FAQs

Frequently Asked Questions

What do I do if I think my child has Special Educational Needs?

In the first instance, have a conversation with either your child’s Student Support Officer, Head of House or Tutor. They are the pastoral team that draw together any academic information or concerns about learners. They will be able to identify whether any concerns have been raised by your child’s teaching team and refer them to the Learning Support Team within school.

It is expected that high prevalence (common) learning difficulties, such as Dyslexia, Dyspraxia and ADHD, will be readily identified by your child’s teachers and adjustments made in their classroom delivery accordingly.  However, where continued concerns exist, it is important that you discuss these with the school, so that actions can be taken to ensure that your child does not struggle with their learning.

Can my child have a Teaching Assistant?

The Teaching Assistants employed by the school are deployed to work with learners that have a Statement of SEN or Education, Health and Care Plan.  The funding allocated to these identified learners must be set aside specifically for their support and our TA hours currently match those of our Statement/EHCP Hours.  That said, schools are now required to be creative with their SEN budgets and to reduce the amount of 1:1 support in order to develop interventions, support and provision accessible to a number of learners. Jack Hunt School is working hard on this and has a range of different ways to support learners that are struggling.  A Teaching Assistant might not be the most appropriate strategy to support your child, so it’s important that you discuss your concerns first and then a plan of intervention can be made that works for them.

What are the Strategies that Jack Hunt School have available for children with SEN?

Hopefully, once you have had an opportunity to read our Learning Support pages, you will know more about Learning Support across the school. What we really hope to achieve, though, is an individualised approach to SEN. No two children are the same, regardless of any diagnosis, so we need you to tell us about your child in order that we can get the strategies to meet their needs correctly.

Should I be involved in my child’s SEN provision?

Yes, definitely. We believe that you – as their parent – know your child better than anyone. With all the changes in SEND provision, the key messages are: planning outcomes for children and ensuring the involvement of the family.  Schools aim to make their SEND provision person-centred.  Decisions cannot be made about your child without their family being involved, so please take an active role. The Learning Support team is available to talk to at every parents’ evening, you can always request a meeting with your child’s tutor and you will certainly receive an invitation to an annual review if your child is in receipt of an Education, Health and Care Plan.  We also aim to hold an annual SEND evening at the school where your views are sought and taken into consideration when we are planning our SEND provision.  If you have never received an invitation and would like one, please let us know by using the details on the Contacts page.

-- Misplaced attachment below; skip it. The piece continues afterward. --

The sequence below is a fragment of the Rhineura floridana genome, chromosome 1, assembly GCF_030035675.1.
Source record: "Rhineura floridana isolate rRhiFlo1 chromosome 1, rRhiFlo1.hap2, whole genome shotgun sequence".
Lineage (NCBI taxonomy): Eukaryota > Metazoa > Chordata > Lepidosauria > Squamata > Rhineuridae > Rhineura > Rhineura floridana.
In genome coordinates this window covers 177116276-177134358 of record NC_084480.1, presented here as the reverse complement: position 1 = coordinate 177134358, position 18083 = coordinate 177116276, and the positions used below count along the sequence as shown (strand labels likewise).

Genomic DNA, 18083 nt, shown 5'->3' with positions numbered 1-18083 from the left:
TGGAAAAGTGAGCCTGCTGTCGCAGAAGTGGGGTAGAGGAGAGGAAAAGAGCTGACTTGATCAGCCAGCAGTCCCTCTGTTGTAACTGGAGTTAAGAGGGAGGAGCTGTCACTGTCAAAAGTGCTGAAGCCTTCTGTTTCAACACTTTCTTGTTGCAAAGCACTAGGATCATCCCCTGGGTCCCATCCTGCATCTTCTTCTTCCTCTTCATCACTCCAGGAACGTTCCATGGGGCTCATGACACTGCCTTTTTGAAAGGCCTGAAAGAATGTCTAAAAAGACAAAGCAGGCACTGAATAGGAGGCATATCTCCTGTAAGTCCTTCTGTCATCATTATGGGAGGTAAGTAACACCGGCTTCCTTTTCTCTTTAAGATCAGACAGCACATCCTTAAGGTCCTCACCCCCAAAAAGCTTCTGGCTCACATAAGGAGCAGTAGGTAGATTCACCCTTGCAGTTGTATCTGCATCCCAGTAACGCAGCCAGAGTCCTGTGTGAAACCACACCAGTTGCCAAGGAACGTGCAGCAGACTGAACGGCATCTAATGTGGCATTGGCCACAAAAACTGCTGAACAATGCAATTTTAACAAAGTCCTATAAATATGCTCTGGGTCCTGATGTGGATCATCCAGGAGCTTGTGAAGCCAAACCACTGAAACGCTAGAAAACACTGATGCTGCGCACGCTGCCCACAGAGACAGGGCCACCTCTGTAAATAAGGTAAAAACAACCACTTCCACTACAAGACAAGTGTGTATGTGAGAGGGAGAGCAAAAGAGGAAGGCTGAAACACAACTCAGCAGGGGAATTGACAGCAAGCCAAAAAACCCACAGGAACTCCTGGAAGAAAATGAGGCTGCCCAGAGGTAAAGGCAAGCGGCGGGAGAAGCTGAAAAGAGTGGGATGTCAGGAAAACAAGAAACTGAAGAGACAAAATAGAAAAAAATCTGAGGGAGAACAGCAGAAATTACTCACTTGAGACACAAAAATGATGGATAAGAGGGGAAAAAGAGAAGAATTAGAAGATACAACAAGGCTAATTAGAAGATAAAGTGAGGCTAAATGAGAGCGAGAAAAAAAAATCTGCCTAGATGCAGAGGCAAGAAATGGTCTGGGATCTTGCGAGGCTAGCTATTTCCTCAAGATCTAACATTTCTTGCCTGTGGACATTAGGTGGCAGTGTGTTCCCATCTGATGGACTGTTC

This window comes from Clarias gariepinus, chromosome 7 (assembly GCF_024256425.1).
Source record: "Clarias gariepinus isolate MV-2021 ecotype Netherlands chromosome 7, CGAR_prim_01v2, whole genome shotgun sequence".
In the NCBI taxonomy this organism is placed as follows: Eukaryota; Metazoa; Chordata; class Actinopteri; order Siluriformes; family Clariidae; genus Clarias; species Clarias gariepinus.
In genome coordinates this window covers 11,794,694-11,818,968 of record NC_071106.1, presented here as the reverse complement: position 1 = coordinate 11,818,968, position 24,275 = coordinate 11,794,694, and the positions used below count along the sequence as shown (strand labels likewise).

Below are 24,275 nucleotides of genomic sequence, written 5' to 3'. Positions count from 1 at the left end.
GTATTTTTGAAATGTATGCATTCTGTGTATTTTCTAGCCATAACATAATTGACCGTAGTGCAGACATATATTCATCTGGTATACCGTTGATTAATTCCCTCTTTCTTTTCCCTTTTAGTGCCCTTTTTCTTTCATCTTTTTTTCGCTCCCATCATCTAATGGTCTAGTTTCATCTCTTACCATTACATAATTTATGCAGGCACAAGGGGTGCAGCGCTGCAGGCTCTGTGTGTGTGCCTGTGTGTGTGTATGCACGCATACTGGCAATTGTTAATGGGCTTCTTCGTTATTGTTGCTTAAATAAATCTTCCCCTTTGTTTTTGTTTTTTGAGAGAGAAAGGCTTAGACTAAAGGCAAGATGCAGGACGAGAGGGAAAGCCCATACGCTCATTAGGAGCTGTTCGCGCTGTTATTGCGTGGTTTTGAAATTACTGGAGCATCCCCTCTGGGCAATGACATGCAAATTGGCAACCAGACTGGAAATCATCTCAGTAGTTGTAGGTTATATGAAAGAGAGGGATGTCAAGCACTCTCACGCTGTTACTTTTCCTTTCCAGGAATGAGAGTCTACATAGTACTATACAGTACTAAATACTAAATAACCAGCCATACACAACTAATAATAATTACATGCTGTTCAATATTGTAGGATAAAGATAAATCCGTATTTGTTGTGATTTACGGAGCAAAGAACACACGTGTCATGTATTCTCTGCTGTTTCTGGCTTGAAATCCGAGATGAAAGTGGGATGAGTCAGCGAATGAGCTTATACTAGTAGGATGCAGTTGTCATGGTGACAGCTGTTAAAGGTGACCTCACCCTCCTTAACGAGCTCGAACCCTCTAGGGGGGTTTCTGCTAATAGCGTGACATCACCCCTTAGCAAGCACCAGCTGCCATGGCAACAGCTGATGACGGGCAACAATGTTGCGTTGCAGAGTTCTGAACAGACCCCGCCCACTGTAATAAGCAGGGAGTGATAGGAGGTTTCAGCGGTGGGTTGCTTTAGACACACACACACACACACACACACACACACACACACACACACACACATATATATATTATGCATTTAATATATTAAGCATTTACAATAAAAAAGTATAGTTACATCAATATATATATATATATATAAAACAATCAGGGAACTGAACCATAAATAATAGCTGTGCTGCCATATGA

How can I help my child?

There are so many ways that parents can help their children and it’s difficult to be prescriptive here without knowing their individual needs. Principally, we would say be patient. A child with a Special Educational Need and/or Disability – regardless of its nature – will struggle with at least one aspect of school life, whether that’s the academic demands, social/emotional aspects of learning or behavioural expectations, so a school day can be difficult for them. Reading with your child, giving them quality 1:1 attention, supporting them to be organised, helping them to plan for the next day, giving them the right food to eat, allowing them enough sleep time – all of these will support your child to succeed. You can also help by communicating your concerns to the school. Once their needs are better defined, a more detailed plan of support can be provided if you would find this helpful.  There are also many external support groups, the details of which can be explored further on our Useful Links page.

Can my child have a place in one of the Specialist Hubs?

These places are limited in number and are allocated by representatives within the Local Authority (Teresa Quail – Lead teacher of the Deaf for the HI Hub – and Sue Parkin – PD Lead for the PD Hub).  If your child meets the criteria to secure a place in one of the Hubs, it is likely that they are already very familiar to the Local Authority and a place will have been recommended to you.  If you are an out-of-county family, however, please contact the school in the first instance and we can make arrangements for your child to be assessed against Hub Entry Criteria to determine whether this is the most suitable placement for them. All children within the Hub provision require an Education, Health and Care Plan in place.  If in doubt – always contact the school for a discussion.

Can I come and look around the school?

Yes!  You may not always have an opportunity to meet with the SENCo, as diaries fill up fast, but there are Learning Support staff that would be happy to show you around if you are considering Jack Hunt as the secondary placement for your child, whatever their Special Educational Need.  You cannot make an informed decision if you don’t know about our provision, so please do ask.  We would also encourage you to come along to the prospective Year 6 parents evening in September; staff from Learning Support will always be there on that evening, so it is a good time to come and discuss the needs of your child with us and to look around the school.